Article

Randomized Trial of Distributed Constraint-Induced Therapy Versus Bilateral Arm Training for the Rehabilitation of Upper-Limb Motor Control and Function After Stroke

Chang Gung University, Taoyuan, Taiwan.
Neurorehabilitation and neural repair (Impact Factor: 4.62). 10/2010; 25(2):130-9. DOI: 10.1177/1545968310380686
Source: PubMed

ABSTRACT This study compared the efficacy of distributed constraint-induced therapy (dCIT), bilateral arm training (BAT), and control treatment (CT) on motor control and functional performance of the upper limb in stroke patients.
A total of 66 patients with mean stroke onset of 16.20 months and mild to moderate motor impairment were randomized to dCIT, BAT, or CT groups. Each group received treatment for 2 h/d and 5 d/wk for 3 weeks. Pretreatment and posttreatment measures included reaching kinematic variables in unilateral and bilateral tasks, the Wolf Motor Function Test (WMFT), and the Motor Activity Log (MAL).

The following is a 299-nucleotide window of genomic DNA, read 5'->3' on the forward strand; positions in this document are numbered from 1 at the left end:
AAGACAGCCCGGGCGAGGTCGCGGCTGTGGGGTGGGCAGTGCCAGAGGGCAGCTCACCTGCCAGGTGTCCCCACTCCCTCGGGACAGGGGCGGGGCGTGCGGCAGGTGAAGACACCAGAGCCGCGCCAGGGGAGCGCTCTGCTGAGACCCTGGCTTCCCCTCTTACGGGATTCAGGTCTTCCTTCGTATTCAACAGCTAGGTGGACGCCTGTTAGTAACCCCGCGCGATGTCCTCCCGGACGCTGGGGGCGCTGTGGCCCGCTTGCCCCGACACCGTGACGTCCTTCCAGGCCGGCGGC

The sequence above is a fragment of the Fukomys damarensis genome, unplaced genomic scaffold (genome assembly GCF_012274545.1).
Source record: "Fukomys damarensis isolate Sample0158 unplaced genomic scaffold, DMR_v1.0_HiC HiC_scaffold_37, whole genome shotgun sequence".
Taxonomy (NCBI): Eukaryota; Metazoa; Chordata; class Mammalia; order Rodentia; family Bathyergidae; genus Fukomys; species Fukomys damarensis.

The dCIT and BAT groups had smoother reaching trajectories in the unilateral and bilateral tasks than the CT group. The BAT group, but not the dCIT group, generated greater force at movement initiation than the CT group during the unilateral and bilateral tasks. The dCIT patients had decreased WMFT time and higher functional ability scores than the CT patients. MAL results pointed to better performance in the amount and quality of use of the affected arm than BAT and CT patients.
BAT and dCIT exhibited similar beneficial effects on movement smoothness but differential effects on force at movement initiation and functional performance. Therefore, BAT is a better option if improvement of force generation is the treatment goal, and dCIT is more appropriate for improving functional ability and use of the affected arm in daily life. These findings may assist in the planning of individually tailored rehabilitation therapies.

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